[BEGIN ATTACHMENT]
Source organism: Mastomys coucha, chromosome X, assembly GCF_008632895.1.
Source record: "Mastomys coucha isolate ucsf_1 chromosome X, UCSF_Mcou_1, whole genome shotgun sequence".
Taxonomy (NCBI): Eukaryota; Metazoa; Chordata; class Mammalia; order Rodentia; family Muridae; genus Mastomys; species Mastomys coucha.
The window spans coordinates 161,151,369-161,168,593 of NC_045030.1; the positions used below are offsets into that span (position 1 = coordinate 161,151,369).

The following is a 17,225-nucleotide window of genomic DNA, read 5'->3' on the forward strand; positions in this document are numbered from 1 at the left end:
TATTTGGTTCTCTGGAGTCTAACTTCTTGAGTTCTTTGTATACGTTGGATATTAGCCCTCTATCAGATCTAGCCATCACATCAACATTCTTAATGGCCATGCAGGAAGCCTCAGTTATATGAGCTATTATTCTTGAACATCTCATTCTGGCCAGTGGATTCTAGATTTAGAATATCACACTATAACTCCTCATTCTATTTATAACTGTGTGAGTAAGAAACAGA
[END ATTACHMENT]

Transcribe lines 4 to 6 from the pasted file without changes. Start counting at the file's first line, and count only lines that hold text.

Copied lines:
The window spans coordinates 161,151,369-161,168,593 of NC_045030.1; the positions used below are offsets into that span (position 1 = coordinate 161,151,369).

The following is a 17,225-nucleotide window of genomic DNA, read 5'->3' on the forward strand; positions in this document are numbered from 1 at the left end:
TATTTGGTTCTCTGGAGTCTAACTTCTTGAGTTCTTTGTATACGTTGGATATTAGCCCTCTATCAGATCTAGCCATCACATCAACATTCTTAATGGCCATGCAGGAAGCCTCAGTTATATGAGCTATTATTCTTGAACATCTCATTCTGGCCAGTGGATTCTAGATTTAGAATATCACACTATAACTCCTCATTCTATTTATAACTGTGTGAGTAAGAAACAGA